Women and babies are not made with a pop out button like some Thanksgiving turkeys indicating being done. That pesky due date becomes such great topic of debate. It can lead to unnecessary interventions (such as induction, provider change because of regulations or cesarean), emotional unease (I am broken, this baby is never coming, I am LATE one minute past 40 weeks), physical distress by way of decreased pregnancy change tolerance, and mess with a woman’s work schedule (when to start maternity leave or return to work date).
Prior to home pregnancy tests and ultrasound dating, the due date was much more of a due month. Now it seems everyone has bought into this mysterious due date being something very hard fact and unfailing.
Henci Goer wrote a tremendously helpful article called “When is that baby due? ” several years back that sheds light on this very issue. She states: “When it comes to determining your due date, “things,” as the Gilbert and Sullivan ditty goes, “are seldom what they seem.” The methods of calculation are far from exact, common assumptions about the average length of pregnancy are wrong and calling it a “due date” is misleading. Understanding these uncertainties may help to curb your natural impatience to know exactly when labor will begin.”
The most common way women are finding out the due date of their baby is by using an online calculator such as this:
However, this even from the federal website does not take into consideration ovulation, only length of cycle (which is an improvement over straight up LMP dating).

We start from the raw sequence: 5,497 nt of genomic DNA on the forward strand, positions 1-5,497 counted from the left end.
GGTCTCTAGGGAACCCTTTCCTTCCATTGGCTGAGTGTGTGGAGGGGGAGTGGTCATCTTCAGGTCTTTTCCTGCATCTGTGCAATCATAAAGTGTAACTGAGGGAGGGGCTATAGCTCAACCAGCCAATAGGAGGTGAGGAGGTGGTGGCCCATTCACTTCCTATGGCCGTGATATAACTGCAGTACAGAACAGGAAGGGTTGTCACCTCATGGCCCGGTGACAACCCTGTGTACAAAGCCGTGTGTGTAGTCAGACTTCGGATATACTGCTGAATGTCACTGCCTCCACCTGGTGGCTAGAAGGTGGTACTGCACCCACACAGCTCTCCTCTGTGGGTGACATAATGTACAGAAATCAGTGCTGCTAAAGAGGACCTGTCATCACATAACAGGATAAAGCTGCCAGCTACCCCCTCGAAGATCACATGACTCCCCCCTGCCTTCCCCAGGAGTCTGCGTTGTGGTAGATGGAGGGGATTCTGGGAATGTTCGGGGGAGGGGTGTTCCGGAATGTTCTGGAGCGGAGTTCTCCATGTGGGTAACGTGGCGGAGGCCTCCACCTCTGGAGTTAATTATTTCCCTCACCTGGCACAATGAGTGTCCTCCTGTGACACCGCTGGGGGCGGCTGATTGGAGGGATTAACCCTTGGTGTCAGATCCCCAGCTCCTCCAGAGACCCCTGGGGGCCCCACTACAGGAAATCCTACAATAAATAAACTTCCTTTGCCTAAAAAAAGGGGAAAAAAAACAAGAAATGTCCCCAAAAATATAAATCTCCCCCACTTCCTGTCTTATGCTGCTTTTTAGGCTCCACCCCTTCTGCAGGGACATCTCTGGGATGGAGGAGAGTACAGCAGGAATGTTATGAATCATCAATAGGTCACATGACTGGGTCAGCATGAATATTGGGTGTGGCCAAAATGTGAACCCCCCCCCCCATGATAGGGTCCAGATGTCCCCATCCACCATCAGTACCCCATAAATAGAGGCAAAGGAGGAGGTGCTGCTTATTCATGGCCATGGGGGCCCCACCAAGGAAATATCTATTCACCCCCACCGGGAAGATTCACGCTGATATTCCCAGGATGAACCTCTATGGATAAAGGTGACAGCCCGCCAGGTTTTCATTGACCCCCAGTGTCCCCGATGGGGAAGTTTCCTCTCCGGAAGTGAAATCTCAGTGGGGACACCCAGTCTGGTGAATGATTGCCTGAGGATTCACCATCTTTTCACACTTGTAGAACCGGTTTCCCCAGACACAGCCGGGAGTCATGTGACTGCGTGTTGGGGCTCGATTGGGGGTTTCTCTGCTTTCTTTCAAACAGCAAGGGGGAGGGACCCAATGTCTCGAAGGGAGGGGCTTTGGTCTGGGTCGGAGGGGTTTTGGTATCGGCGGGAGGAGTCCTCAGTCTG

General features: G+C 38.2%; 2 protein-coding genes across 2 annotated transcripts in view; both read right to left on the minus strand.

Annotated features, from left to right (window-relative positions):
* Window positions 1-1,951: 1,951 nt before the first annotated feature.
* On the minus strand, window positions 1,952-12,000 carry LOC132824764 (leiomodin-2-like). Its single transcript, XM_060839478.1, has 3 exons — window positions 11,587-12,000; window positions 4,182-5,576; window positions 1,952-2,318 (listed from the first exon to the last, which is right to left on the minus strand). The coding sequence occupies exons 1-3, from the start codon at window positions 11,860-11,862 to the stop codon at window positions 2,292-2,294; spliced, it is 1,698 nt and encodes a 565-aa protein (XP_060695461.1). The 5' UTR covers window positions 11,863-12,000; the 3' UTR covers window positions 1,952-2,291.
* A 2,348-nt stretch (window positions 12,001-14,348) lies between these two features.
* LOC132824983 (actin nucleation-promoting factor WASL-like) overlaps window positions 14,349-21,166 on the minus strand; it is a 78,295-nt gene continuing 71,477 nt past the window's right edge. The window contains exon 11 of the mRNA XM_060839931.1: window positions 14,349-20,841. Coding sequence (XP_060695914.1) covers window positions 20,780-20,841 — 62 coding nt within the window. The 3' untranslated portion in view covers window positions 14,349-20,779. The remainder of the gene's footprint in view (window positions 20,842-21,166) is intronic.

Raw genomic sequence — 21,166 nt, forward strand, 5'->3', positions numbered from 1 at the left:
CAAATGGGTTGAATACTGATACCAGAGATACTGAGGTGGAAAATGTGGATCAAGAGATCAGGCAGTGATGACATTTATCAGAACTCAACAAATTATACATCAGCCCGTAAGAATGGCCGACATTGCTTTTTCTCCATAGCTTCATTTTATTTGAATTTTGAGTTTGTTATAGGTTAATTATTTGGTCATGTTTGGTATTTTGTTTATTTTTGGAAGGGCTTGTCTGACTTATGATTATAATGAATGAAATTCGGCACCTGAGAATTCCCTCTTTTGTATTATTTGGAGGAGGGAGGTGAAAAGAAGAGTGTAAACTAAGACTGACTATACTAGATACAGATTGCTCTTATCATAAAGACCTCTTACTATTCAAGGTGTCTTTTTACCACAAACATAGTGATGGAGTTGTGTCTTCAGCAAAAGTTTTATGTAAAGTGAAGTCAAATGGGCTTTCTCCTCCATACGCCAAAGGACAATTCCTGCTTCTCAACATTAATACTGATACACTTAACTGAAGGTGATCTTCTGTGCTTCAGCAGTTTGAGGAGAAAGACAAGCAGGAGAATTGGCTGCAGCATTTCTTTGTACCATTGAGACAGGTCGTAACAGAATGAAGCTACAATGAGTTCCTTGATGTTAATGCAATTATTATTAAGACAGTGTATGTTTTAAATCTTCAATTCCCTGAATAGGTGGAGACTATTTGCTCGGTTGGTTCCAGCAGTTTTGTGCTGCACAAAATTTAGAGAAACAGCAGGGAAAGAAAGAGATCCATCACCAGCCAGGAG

So how do women handle this notion of a due date? I asked the question and here are some responses.
- KZ - “Last time, I told everyone my due date, and when E had other plans, I got the, “Have you had that baby, YET?? How long are they gonna make you go?” *cringe* This time, I’m wising up and saying Spring. That’s it. Spring.”
- SL – “I used a “due season”. I told my three year old that the leaves would change on the tree and we would probably have Thanksgiving dinner and she would be here sometime after that. ”
- KMC-M -”I love the Ish… december-ish”
- CLM -”I always give very generic answers to avoid the annoying “aren’t you due yet???” comments. I’ve also written on Christmas cards … “baby #3, due Spring 20??”. Once I was due at the very end of July. My well meaning neighbor was asking … “are you STILL pregnant?” on July 4th. Ugh.”
- LE – “Whenever someone asked my due date I always said, “he’ll come when he’s ready” or “when God decides he’s ready”
- SC – “Mid to late month was the closest I’d get.”
Seems these particular women either have previously gotten bitten by the pesky due date or learned in the first pregnancy not to put too much stock in an arbitrarily determined date. I say good for them!
As a midwife assistant, I now participate in the baby assessments. Some of these post birth assessments gestationally date baby. Often the dates are different than the due date assumption. Some earlier and some later. This happens even with women who knew exactly when the last menstrual period, ovulation, and conception occurred along with cycle length.
Only the baby (and God according to my belief) knows the due date aka when he or she will press start.
Early is not one day prior to 40 weeks EDD just as late is not 40 weeks and 1 day over EDD. Full term pregnancy is defined as 37 weeks-42 weeks gestation.
I think it is high time “we” layoff pressuring mamas and their babies. “We” must stop trying to evict them earlier than they desire without a true medical reason. One day to any adult is nothing, but even a day to an unborn baby coming earthside can mean the difference between alive and thriving.